Elizabeth Holmes, founder of Theranos, was convicted of three counts of wire fraud and one count of conspiracy to commit wire fraud. The verdict follows a high-profile, fifteen-week trial in federal court in San Francisco. Holmes was alleged to have defrauded investors, medical professionals, patients, and the public by exaggerating and making false statements about the accuracy of Theranos’s blood-testing technology. The government’s prosecution demonstrates the Department of Justice’s commitment to prosecuting white collar crime, particularly in the tech and healthcare industries.
Holmes took Silicon Valley by storm by raising hundreds of millions of dollars from investors on the promise of a groundbreaking new technology that could scan for hundreds of diseases with just a few drops of blood from a finger prick. But prosecutors presented evidence showing that Theranos’s technology produced incorrect results and that Theranos relied on altered blood analyzer machines that other companies had developed. Prosecutors introduced audio clips of Holmes falsely telling investors that the blood-testing device could perform any blood test. Holmes took the stand in her own defense and testified that she genuinely believed in the prospective success of Theranos’s technology.
Ultimately the jury found Holmes guilty of defrauding investors of almost $145 million but acquitted her on the charges relating to defrauding patients. Holmes will be sentenced by the judge who oversaw the trial. Each of the four counts she was convicted of imposes a possible term of up to twenty years in prison, but the judge is likely to impose those sentences concurrently, rather than consecutively.
Holmes was indicted in 2018, under the previous Administration. However, her conviction may be the first of many in the white collar space this year. As described in a previous post, DOJ’s new leadership recently emphasized the Department’s renewed focus on white collar enforcement, to include prosecuting individuals involved in corporate crime. The Department is also reviewing the propriety of allowing recidivist companies to resolve new criminal conduct through pre-trial diversion tools like non-prosecution and deferred prosecution agreements. In 2022, we will be looking to see if these new policies begin to impact the number and intensity of corporate criminal enforcement actions and, in particular, whether more executives like Holmes face charges for their involvement in corporate wrongdoing. In one sign that DOJ may be training its sights particularly on Silicon Valley, the Department in August 2021 filed charges against Manish Lachwani, the co-founder and former CEO of Headpsin, claiming that Lachwani reported false revenue and exaggerated the company’s financial data to potential investors.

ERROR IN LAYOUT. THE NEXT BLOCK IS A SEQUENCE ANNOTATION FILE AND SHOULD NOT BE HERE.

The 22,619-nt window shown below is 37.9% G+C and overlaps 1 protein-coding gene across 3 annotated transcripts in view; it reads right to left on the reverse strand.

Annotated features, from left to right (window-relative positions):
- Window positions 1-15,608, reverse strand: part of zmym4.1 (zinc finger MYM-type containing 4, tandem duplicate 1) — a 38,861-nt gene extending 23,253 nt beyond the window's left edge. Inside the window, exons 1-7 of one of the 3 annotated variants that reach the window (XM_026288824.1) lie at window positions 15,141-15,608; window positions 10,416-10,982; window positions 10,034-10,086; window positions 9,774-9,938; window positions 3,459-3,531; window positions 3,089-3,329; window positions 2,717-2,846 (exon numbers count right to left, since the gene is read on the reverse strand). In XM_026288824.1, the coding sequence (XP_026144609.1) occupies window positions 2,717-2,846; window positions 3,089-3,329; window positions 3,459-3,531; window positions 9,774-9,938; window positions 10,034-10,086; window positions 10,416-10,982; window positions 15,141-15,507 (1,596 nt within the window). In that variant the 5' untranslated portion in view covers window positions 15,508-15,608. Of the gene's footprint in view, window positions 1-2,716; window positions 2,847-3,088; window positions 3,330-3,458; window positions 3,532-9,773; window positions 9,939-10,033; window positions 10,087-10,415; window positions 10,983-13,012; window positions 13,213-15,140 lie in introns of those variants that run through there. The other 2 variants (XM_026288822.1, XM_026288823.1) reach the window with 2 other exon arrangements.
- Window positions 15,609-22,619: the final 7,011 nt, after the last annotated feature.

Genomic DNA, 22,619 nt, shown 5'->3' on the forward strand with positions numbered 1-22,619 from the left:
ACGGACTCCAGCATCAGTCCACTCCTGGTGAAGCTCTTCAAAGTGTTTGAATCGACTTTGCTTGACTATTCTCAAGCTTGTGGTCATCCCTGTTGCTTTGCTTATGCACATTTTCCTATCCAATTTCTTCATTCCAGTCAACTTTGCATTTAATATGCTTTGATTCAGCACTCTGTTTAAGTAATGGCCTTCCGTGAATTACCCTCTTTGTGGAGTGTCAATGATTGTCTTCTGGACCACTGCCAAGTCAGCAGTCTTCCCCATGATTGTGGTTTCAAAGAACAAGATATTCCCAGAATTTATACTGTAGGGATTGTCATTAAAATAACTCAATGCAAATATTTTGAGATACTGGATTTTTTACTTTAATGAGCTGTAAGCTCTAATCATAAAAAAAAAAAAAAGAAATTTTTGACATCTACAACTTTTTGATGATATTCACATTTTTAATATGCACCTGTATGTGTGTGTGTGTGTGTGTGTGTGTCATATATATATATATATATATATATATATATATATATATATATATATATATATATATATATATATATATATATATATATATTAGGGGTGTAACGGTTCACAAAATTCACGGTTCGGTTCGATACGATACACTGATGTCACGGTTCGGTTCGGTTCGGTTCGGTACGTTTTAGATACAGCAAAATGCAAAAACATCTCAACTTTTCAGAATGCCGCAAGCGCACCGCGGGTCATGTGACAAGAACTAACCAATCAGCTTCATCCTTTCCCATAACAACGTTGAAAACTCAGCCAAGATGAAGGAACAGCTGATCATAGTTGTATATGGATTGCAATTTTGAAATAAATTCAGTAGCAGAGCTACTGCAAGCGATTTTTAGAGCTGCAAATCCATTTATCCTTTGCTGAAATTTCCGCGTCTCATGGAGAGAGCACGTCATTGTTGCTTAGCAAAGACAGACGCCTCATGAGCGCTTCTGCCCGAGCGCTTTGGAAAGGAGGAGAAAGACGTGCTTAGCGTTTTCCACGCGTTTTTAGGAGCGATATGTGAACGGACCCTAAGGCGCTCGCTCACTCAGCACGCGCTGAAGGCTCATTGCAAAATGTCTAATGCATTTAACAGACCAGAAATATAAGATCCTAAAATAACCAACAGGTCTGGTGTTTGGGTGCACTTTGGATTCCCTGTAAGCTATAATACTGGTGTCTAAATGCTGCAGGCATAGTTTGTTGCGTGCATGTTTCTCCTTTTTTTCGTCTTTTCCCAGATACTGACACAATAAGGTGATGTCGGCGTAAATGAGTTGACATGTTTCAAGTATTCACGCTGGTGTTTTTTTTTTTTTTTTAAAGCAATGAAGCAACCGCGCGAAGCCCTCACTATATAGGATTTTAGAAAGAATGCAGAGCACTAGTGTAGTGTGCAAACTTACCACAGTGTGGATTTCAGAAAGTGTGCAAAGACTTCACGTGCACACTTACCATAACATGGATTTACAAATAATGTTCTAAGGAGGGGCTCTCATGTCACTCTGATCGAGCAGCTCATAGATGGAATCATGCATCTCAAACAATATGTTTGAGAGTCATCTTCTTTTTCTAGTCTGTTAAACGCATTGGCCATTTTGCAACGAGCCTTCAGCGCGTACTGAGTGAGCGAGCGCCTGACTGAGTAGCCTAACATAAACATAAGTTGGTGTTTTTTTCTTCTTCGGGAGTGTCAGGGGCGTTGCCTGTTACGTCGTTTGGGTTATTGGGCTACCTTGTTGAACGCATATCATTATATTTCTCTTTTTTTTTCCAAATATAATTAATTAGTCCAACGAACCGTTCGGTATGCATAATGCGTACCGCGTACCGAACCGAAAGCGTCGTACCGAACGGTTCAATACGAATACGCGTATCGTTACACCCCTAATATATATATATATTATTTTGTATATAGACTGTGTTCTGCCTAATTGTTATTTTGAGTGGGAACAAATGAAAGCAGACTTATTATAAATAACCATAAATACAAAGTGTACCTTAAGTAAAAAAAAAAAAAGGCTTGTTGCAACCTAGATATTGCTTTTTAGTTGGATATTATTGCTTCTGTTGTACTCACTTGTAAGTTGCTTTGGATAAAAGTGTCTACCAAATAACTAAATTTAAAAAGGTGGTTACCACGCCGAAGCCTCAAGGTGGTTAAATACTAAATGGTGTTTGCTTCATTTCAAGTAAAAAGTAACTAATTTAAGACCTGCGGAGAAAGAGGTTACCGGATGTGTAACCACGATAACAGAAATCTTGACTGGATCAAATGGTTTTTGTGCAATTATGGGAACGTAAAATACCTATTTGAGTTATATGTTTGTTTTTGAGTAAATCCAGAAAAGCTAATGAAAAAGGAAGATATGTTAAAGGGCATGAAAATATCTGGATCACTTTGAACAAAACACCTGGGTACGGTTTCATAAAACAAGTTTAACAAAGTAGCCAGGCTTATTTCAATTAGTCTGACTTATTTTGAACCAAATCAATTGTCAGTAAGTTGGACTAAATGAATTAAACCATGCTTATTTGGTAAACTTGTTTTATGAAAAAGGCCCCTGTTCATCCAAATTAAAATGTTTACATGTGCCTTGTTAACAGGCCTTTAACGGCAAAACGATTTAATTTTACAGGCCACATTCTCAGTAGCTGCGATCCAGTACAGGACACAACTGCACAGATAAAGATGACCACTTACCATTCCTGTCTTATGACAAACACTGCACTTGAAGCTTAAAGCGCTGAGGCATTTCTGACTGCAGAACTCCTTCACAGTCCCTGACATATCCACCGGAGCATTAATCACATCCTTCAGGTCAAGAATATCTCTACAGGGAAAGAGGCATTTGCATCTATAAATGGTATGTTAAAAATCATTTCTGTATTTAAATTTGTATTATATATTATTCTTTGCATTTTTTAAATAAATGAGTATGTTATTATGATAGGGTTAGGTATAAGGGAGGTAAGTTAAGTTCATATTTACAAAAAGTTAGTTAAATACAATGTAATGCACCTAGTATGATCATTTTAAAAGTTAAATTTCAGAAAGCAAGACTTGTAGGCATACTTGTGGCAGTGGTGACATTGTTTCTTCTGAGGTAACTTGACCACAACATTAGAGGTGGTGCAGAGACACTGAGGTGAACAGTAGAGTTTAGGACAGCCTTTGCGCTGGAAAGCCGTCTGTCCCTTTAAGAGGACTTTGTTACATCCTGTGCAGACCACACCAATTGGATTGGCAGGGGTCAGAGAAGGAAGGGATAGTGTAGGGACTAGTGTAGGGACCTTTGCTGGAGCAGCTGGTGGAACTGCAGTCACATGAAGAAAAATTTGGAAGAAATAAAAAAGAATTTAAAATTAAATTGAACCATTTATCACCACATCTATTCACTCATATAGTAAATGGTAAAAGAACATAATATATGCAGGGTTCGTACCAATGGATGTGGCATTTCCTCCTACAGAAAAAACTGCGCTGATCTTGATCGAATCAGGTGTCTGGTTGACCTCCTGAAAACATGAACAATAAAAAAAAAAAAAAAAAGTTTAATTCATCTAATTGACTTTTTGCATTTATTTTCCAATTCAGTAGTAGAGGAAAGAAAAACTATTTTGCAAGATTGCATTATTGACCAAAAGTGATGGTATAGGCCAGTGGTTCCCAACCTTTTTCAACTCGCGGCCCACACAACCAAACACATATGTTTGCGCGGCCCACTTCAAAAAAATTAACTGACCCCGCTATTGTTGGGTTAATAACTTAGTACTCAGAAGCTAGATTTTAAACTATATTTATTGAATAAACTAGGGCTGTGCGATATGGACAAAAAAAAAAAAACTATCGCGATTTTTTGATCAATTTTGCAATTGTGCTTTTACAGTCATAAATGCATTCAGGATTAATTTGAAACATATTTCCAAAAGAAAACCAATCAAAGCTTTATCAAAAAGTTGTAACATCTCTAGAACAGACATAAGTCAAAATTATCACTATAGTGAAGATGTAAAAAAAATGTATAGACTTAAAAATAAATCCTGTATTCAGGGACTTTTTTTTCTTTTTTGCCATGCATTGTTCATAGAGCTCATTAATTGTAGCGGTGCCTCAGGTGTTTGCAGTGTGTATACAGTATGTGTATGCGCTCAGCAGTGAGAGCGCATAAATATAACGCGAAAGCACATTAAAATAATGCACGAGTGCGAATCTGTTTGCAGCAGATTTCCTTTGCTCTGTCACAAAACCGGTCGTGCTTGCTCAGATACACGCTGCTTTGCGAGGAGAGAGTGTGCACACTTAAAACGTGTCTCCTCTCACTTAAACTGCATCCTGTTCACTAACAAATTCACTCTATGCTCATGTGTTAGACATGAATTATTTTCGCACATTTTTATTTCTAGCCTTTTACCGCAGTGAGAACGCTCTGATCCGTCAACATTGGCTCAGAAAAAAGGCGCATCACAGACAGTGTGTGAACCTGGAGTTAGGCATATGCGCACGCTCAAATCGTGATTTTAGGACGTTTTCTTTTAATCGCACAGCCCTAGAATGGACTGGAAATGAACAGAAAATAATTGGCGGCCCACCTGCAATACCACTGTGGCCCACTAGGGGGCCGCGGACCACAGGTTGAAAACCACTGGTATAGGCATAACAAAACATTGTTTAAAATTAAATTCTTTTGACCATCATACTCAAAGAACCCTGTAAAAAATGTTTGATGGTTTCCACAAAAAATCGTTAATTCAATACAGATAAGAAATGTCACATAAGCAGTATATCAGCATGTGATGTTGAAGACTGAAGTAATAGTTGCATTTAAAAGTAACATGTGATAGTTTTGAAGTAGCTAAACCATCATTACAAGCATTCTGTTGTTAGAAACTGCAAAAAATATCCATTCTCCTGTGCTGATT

Holmes’s prosecution and conviction also demonstrates DOJ’s focus on the healthcare sector. Healthcare spending in the United States represents nearly 20% of the national Gross Domestic Product and federal spending accounts for 36% of this amount. DOJ has made prosecuting fraud in this area a priority – in 2021 alone, DOJ’s Health Care Fraud Unit, partnering with other federal agencies, recovered more than $1.4 billion in alleged losses to government programs (and this amount does not include the billions of dollars of settlements and judgements recovered under the False Claims Act).
Holmes’ case was unique because she committed fraud against investors and medical professionals, not insurers or government programs like Medicaid or Medicare, which are often at issue in criminal cases. Even so, given the rapid increase in the health-tech sector—including significant growth in bio-technology start-ups in recent years, which only accelerated during the COVID-19 pandemic—DOJ seems poised to continue to investigate claims of fraud relating to these business’ valuations and capabilities.